How certain are you that your memories are real? That question drives the research of Elizabeth Loftus, a professor of psychology and law at University of California, Irvine.
Loftus has devoted her career to the study of memory: How it’s formed, how it’s stored, how it can be altered—and how it can be fabricated. And her findings might surprise anyone who’s convinced that their memories are infallible.
After receiving her Ph.D., Loftus was awarded a grant from the Department of Transportation to study car accidents. Loftus was interested in eyewitness accounts of such incidents, which often play a major role in the insurance claims process, as many of us are unlucky enough to learn at some point.
After showing volunteers videos of crashes, Loftus asked several follow-up questions and quickly learned that the phrasing of the question influenced the answer. If Loftus asked how fast the cars were going when they “hit” each other, volunteers estimated a slower speed than when they were asked how fast the cars were going when they “smashed” into each other. Slower by about 7 miles an hour. Car “hit”? No big deal. Car “smash”? Crisis.
Even more intriguingly, Loftus discovered that she could modify memories with startling ease. After showing a film of a crash, Loftus asked some volunteers if they “saw a broken headlight” and others if they “saw the broken headlight.” Those who got the latter question were twice as likely to say yes – though, in fact, the film showed no broken headlights.
Loftus was fascinated, and she soon turned her attention to criminal trials. Suspicious of the accuracy of eyewitness identifications, Loftus conducted an experiment in which volunteers looked at photographs of six faces while listening to a story of a crime.
One face was identified as the criminal, five as innocents. Three days later, Loftus showed the volunteers four photographs: one of an innocent character from the crime story, and three of new people. Sixty percent of volunteers identified the innocent character as the perpetrator from the story. They recognized a familiar face but muddled their associations with it.
Armed with these studies, Loftus began testifying in trial after trial, earning popularity in the criminal defense world due to her ability to diminish a jury’s faith in eyewitness testimony. Over the course of 35 years, Loftus has consulted or testified hundreds of times, in trials as high profile as those of Michael Jackson and O.J. Simpson.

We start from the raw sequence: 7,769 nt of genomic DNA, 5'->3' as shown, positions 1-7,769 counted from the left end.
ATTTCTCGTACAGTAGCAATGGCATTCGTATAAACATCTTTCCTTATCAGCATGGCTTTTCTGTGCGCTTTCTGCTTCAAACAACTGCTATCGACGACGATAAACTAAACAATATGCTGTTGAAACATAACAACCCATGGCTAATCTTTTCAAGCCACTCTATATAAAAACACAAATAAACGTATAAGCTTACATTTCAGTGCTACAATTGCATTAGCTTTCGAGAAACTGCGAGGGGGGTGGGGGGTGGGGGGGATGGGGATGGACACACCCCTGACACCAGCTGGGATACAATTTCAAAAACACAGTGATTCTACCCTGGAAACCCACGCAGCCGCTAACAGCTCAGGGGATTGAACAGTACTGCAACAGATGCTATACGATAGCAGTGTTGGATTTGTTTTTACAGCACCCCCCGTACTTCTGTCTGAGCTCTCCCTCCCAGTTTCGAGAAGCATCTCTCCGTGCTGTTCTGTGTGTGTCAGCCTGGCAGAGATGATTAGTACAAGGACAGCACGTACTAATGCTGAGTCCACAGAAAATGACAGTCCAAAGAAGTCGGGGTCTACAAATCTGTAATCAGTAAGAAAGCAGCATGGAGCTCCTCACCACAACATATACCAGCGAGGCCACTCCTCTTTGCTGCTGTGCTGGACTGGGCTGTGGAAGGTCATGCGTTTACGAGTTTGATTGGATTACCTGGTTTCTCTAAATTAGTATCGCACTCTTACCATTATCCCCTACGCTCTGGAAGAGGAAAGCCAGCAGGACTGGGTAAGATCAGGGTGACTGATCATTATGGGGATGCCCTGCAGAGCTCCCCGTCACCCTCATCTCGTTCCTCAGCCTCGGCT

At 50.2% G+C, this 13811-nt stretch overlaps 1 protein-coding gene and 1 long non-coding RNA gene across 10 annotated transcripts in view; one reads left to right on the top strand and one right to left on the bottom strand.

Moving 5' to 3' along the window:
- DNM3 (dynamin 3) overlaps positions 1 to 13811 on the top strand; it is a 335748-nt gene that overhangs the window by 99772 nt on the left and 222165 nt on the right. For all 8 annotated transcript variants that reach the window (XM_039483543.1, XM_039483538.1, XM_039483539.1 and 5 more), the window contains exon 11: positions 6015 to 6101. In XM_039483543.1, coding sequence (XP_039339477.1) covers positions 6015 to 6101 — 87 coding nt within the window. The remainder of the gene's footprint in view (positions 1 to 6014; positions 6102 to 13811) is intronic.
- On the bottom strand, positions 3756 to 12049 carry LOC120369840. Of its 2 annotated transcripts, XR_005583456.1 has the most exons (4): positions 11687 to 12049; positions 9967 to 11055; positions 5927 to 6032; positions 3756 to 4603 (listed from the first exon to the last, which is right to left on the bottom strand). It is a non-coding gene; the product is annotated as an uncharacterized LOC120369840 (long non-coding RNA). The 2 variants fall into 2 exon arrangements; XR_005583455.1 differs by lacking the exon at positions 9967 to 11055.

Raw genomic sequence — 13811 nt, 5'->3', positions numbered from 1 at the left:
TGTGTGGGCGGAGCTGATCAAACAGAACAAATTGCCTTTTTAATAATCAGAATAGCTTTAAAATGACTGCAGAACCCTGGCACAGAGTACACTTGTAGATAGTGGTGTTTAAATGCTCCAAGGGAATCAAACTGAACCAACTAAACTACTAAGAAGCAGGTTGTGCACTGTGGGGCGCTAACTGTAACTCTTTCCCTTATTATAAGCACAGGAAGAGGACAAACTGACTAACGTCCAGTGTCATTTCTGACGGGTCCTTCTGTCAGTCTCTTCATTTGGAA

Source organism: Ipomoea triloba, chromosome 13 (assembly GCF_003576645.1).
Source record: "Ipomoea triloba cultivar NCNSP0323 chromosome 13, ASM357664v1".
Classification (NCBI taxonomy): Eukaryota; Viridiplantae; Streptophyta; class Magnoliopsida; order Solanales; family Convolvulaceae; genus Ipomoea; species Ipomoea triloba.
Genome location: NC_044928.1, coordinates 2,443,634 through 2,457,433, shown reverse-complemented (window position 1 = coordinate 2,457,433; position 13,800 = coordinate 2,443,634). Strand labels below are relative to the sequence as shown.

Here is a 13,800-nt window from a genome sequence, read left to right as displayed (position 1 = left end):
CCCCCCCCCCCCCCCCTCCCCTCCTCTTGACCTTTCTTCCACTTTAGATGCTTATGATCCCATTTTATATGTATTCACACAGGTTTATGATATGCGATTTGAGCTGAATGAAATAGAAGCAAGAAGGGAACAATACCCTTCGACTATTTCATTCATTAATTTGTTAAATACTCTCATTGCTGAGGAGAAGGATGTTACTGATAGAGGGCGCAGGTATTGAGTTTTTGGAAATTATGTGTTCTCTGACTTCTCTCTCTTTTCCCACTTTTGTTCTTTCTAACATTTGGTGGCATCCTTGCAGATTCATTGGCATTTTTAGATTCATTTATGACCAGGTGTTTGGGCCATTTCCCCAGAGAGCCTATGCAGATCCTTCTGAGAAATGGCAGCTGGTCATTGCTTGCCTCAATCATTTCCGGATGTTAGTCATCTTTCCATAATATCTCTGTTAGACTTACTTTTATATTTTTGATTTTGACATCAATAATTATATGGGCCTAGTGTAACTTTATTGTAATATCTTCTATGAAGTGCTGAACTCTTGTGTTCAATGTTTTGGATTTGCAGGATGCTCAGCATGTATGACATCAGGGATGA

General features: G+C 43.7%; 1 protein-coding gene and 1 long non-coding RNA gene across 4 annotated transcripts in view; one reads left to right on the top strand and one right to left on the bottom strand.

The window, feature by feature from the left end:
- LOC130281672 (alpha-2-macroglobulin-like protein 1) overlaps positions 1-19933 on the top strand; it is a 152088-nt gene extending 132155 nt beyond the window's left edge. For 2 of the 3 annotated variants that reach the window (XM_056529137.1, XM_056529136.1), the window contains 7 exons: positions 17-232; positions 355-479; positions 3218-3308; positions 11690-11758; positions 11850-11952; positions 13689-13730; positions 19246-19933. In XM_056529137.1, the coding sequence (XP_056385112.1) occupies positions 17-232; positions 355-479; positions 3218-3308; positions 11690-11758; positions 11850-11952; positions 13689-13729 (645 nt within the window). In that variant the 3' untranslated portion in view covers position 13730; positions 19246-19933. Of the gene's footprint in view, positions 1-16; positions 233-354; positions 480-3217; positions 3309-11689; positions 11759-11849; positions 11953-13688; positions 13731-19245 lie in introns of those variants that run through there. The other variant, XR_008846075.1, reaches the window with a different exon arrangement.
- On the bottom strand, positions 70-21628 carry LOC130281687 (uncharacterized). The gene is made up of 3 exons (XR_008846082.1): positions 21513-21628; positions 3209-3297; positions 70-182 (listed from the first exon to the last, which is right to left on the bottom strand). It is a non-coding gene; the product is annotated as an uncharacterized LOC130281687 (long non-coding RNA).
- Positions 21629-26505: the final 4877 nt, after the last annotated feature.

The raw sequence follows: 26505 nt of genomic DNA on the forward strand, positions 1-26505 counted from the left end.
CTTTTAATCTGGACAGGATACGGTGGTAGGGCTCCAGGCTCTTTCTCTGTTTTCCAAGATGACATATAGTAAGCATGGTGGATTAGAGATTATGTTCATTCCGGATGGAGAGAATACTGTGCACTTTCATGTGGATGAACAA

One study in particular bolstered Loftus’ belief that much memory is malleable. In a now-famous experiment, Loftus told a volunteer that she had spoken with his mother and learned four things that happened to him as a 6-year-old.
She then ran through three real memories and one fake one. The volunteer sometimes claimed to remember the fake memory, which involved getting lost in a shopping mall then getting rescued by an elderly stranger. (Planting a more traumatic memory would be even more illuminating for psychologists, but researchers try to avoid permanently scarring their volunteers.)
Even odder, the volunteer would usually be happy to elaborate on this implanted memory. His panic, his confusion, his relief; it was all there, hidden away in his memory. Except that it wasn’t—it was all in his imagination. With just a small bit of coaxing, Loftus could insert this memory even into the most skeptical minds.
“If they say they don’t remember, I’ll just ask them to try to imagine it,” says Loftus. “That starts them down the road. They’ll begin to ‘uncover’ more details, and pretty soon they’ll start believing in the story themselves.”
The real world implications for this study, which Loftus successfully repeated numerous times, are immediately obvious.
Eyewitness testimony to any crime starts to seem rather dubious – after all, who’s to say a particularly persuasive police officer or trial lawyer hasn’t manipulated or even implanted a key memory? Loftus' studies make the idea of repressed "uncovered memories" – usually of childhood abuse – that suddenly surge to light in adulthood especially suspect.
After spending much of her career studying dark memories, Loftus began to wonder whether there might be a more positive and encouraging application of her work.
Through her experiments, she had already proved that false memories occur organically. What if she could plant memories herself, she wondered—and use them to help people?
To test this prospect, Loftus informed volunteers that they had experienced an aversive reaction to ice cream in the past by planting a memory of ice cream-related nausea. It worked: Forty percent of volunteers claimed to remember the reaction—and most of them noted that they’d avoid ice cream in the future. By planting false beliefs, Loftus had created healthy behavior, a revelatory finding with profound implications for behavioral psychology.
Of course, Loftus’ work isn’t on the level of the movie Inception. But it isn’t that far away, either.
Her research proves that memories are little more than stories we tell ourselves. Like many stories, some might be based on truth. But others might be illusions, unmoored from reality, camouflaged in details that even the keenest mind can’t separate from fiction.